Frequently Asked Questions
What are your payment policies?
Payment is due when services rendered unless other arrangements are made in advance. We offer a wide range of easy, flexible payment options to our clients. We accept Cash, Personal Check, and Credit Cards (Master Card, Visa, Discover, and American Express) as well as offer Care Credit (3rd party financing - 12 month's no interest).
Why do I need X-Rays?
New patients: As a new patient, you'll receive a "full mouth series" and a panoramic radiograph of the entire head and neck. This is standard as part of our comprehensive exam. We do complete x-rays during your initial exam because we like to evaluate each individual tooth and how each tooth functions together, along with checking for any other pathology that may be found.
After your initial comprehensive exam, you'll receive 2 or 4 bite wing x-rays once a year and a new panoramic radiograph every 3 - 5 years which is in accordance with the standard of care established by the state of Georgia's Board of Dentistry.
What happens at a child's first appointment?
The plans for children vary depending on the age of the child: for 1 - 2 year old's, we try to introduce them to the dentist office and teach them about the different tools that are used at the dentist office. We do our best to do as much as each individual child feels comfortable allowing us to do. We want this first visit to be a positive experience and try to make it fun for the child. For children of all ages, we'll teach them about the tools that we use during our procedures and talk with the parents as well. Some of the things you'll learn about are proper oral hygiene techniques. Treatments that the child will receive consists of teeth cleaning and fluoride treatments and a check by Dr. Frazier, this way the child is introduced to the dentist office gradually. Our desire here at Rochelle Family Dentistry is to make the child's first visit to our office a pleasant and enjoyable experience and hopefully make them excited about coming back.
What are cavities?
"Cavities" is another way of saying tooth decay. Tooth decay is heavily influenced by lifestyle, what we eat, how well we take care of our teeth, the presence of fluoride in our water and toothpaste. Heredity also plays a role in how susceptible your teeth may be to decay. One of the best ways anyone - young or old - can prevent cavities is by brushing and flossing their teeth on a regular and consistent basis.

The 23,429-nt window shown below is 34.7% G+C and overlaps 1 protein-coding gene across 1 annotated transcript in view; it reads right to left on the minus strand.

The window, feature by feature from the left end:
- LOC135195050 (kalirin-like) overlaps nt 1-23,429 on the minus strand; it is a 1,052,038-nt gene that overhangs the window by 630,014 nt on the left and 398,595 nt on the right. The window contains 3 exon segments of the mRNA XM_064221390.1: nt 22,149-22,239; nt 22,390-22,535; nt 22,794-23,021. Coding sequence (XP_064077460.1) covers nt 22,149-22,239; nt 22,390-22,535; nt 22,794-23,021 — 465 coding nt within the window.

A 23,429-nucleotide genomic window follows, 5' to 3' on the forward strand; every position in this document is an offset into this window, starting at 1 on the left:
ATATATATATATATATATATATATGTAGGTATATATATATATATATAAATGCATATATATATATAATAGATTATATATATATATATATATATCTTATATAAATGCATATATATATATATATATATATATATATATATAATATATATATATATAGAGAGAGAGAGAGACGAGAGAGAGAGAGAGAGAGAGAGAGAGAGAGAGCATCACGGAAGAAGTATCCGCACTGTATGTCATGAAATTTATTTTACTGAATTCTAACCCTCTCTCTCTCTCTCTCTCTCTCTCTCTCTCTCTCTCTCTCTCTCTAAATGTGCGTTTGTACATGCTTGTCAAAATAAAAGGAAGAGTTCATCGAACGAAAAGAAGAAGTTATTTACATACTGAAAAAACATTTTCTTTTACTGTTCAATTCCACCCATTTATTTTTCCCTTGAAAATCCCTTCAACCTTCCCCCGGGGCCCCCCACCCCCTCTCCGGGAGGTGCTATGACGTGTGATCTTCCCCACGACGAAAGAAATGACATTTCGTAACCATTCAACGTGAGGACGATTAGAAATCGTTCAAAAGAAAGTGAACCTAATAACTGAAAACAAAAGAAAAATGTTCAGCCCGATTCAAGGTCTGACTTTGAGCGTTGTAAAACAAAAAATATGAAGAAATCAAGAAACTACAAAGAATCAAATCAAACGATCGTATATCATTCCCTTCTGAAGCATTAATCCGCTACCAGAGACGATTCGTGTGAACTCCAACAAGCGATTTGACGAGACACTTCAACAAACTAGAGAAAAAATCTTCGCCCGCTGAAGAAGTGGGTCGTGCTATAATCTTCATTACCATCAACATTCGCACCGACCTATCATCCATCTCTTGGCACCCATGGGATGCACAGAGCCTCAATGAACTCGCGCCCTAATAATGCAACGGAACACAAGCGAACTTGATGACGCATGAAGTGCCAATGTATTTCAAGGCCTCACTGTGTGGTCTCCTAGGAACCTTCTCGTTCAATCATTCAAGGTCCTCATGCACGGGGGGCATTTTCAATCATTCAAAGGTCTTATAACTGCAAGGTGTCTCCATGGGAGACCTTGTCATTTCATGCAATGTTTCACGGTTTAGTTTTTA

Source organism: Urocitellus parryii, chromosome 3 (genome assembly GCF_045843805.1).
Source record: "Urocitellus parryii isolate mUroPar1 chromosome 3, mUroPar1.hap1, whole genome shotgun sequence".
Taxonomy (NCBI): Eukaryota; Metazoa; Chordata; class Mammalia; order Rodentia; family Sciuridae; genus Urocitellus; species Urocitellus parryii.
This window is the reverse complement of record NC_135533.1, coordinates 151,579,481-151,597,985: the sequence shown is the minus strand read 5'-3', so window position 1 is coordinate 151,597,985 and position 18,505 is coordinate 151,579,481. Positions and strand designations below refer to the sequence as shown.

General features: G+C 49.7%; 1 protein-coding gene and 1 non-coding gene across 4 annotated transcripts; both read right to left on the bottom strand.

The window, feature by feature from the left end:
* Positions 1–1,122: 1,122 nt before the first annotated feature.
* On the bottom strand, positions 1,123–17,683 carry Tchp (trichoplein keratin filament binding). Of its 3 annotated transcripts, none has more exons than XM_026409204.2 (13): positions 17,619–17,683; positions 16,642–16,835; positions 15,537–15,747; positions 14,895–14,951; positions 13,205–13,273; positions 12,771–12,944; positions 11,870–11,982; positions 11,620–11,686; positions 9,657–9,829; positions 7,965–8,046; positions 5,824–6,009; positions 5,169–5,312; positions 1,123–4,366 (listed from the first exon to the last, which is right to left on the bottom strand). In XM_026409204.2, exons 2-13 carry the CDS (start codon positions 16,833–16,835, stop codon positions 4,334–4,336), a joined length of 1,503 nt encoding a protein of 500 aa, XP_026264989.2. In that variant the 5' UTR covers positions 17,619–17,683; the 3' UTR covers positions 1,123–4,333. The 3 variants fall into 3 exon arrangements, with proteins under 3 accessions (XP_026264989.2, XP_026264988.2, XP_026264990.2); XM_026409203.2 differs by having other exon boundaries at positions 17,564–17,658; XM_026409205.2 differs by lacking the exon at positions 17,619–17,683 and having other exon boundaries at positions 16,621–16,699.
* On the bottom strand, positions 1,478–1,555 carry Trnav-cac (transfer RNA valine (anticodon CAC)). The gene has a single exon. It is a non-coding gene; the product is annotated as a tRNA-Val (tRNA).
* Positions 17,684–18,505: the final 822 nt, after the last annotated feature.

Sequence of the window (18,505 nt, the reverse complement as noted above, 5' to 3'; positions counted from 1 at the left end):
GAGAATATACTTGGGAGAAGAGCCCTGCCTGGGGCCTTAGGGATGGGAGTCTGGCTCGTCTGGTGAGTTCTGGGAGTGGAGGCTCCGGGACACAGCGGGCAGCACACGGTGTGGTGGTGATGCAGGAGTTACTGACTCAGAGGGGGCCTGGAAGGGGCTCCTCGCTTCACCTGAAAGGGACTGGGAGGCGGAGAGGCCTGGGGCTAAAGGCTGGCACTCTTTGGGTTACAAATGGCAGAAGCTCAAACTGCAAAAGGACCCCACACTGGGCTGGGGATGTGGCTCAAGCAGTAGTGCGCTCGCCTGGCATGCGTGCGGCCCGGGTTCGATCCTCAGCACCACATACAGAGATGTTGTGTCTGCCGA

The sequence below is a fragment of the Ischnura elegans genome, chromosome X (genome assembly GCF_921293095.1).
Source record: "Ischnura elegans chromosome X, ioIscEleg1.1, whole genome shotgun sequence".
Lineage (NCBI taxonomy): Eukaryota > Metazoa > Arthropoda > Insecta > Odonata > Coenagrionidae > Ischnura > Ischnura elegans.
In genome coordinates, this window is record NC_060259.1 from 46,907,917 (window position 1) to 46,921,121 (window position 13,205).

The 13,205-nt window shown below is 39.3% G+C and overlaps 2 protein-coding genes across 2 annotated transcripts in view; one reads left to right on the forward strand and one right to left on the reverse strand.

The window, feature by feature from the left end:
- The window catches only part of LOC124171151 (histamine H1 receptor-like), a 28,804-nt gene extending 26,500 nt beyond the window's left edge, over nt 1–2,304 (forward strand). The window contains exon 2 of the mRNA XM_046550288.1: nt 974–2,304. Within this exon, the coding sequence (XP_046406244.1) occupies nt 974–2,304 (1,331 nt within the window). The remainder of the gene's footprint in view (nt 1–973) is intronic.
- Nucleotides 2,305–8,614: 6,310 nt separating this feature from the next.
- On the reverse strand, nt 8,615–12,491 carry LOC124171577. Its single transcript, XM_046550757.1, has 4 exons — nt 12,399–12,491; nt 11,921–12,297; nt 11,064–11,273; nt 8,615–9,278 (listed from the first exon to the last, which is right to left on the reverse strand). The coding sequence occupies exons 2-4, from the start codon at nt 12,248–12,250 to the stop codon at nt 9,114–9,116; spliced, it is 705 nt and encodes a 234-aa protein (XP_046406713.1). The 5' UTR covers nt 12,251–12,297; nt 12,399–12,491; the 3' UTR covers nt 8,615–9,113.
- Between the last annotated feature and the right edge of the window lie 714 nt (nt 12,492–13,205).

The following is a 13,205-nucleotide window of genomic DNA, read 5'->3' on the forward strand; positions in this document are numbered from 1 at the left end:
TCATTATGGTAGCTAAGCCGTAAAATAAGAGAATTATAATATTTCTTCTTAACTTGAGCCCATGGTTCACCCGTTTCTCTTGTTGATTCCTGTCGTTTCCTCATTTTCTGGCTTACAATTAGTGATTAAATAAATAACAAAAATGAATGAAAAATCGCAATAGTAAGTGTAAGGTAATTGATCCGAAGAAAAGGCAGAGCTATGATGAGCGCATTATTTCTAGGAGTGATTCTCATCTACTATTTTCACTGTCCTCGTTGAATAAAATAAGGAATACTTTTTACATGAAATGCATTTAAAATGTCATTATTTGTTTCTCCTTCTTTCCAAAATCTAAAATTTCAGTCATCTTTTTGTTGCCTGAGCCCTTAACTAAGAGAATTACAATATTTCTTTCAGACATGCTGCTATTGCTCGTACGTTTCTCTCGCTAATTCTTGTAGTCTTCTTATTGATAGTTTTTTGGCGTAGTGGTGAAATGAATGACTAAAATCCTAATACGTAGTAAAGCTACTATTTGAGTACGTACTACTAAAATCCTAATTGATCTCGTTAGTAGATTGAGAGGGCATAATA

Proper Brushing Techniques
Proper brushing is all about 'technique'! And in order to properly brush you teeth, you must take at least 2 minutes to do so. Most adults do not come close to brushing that long. To get a feel for the time involved, try using a stopwatch. To properly brush your teeth, use short, gentle strokes, paying extra attention to the gumline, hard-to-reach back teeth and areas around fillings, crowns or other restoration.
Proper Flossing Techniques
Flossing is probably one of the most under-utilized dental health techniques used by patients, yet provides the most benefits to the overall health of your teeth. Proper flossing removes plaque and food particles in places where a toothbrush cannot easily reach such as under the gumline and between your teeth. Because plaque build-up can lead to tooth decay and gum disease, daily flossing is highly recommended. Proper flossing techniques include using dental floss and following the natural flow and structure of your teeth.
Sealants: What they are? What do they do?
Dental sealants are a special coating that is placed over your teeth, typically on the chewing (or back) teeth, in order to help prevent tooth decay. Because people naturally chew with their back teeth, they are susceptible to decay and long term problems. Sealants help to protect these teeth from decay, and preserve the natural enamel that is covering your teeth.
Gum Disease: What it is? How it's caused?